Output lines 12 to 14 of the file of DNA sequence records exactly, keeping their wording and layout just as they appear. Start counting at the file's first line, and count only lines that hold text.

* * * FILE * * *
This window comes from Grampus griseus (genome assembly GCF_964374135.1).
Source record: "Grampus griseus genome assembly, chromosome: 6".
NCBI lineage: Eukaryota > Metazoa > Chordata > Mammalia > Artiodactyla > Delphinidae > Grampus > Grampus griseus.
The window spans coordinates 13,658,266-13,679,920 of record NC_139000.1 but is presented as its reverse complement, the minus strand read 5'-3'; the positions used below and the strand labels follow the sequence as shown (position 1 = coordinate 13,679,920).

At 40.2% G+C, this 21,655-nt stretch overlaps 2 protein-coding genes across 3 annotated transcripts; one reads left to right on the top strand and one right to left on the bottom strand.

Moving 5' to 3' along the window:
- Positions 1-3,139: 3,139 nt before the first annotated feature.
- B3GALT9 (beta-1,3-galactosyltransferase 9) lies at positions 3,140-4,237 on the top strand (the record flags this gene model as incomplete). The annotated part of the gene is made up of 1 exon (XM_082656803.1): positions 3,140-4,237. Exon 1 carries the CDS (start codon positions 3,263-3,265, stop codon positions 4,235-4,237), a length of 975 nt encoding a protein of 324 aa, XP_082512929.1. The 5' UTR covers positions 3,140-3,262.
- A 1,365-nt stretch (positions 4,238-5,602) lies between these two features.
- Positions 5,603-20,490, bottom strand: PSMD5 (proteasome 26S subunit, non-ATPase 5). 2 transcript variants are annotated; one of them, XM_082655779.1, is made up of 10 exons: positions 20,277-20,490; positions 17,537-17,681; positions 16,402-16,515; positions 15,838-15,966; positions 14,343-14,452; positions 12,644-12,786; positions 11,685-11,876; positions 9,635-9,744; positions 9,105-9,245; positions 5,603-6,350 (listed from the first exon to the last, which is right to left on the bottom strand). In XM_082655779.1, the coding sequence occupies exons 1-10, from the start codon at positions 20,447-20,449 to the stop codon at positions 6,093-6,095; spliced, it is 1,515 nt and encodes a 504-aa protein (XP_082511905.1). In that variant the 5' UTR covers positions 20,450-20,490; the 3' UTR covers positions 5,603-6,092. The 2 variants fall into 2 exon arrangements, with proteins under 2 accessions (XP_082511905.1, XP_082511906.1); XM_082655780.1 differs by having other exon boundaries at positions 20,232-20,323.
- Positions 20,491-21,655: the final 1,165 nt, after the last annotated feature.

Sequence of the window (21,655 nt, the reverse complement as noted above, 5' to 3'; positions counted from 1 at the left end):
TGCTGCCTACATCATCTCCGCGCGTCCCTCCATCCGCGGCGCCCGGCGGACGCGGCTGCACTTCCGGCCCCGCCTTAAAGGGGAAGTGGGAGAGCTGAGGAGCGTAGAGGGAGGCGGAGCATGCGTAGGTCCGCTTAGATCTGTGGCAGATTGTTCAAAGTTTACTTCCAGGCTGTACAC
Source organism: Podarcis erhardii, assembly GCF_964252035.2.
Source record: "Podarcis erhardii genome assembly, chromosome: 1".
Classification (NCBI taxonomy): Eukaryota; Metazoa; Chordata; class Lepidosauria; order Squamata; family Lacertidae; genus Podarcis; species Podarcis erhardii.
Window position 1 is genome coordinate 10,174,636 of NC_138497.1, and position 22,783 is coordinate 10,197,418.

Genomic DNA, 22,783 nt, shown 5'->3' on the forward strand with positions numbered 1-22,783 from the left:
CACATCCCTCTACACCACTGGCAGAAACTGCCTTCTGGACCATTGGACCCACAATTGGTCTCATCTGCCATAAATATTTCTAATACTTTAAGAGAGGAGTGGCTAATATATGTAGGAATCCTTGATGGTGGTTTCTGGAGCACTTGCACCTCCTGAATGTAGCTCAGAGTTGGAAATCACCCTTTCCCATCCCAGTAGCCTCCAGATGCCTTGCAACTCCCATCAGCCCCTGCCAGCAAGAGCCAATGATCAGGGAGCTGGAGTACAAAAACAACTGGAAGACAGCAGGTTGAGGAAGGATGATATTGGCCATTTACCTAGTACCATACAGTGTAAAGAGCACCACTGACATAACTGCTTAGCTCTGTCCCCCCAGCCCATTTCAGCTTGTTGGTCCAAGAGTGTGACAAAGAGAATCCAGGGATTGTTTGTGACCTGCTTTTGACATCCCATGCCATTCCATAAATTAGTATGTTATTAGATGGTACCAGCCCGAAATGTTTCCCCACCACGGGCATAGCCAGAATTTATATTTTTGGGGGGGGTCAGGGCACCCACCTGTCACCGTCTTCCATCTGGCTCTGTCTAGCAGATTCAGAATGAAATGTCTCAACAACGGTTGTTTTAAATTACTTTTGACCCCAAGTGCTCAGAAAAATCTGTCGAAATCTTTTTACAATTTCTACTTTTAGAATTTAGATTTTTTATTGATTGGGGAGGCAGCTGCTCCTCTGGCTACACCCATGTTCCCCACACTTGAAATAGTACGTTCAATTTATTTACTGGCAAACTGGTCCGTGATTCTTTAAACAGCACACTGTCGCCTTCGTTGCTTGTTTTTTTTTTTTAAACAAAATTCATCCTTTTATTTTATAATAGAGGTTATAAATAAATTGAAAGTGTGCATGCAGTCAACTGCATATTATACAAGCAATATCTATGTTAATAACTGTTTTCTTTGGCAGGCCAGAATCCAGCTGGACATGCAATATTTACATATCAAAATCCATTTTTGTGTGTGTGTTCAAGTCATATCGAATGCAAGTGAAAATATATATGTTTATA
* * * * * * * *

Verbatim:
Sequence of the window (21,655 nt, the reverse complement as noted above, 5' to 3'; positions counted from 1 at the left end):
TGCTGCCTACATCATCTCCGCGCGTCCCTCCATCCGCGGCGCCCGGCGGACGCGGCTGCACTTCCGGCCCCGCCTTAAAGGGGAAGTGGGAGAGCTGAGGAGCGTAGAGGGAGGCGGAGCATGCGTAGGTCCGCTTAGATCTGTGGCAGATTGTTCAAAGTTTACTTCCAGGCTGTACAC
Source organism: Podarcis erhardii, assembly GCF_964252035.2.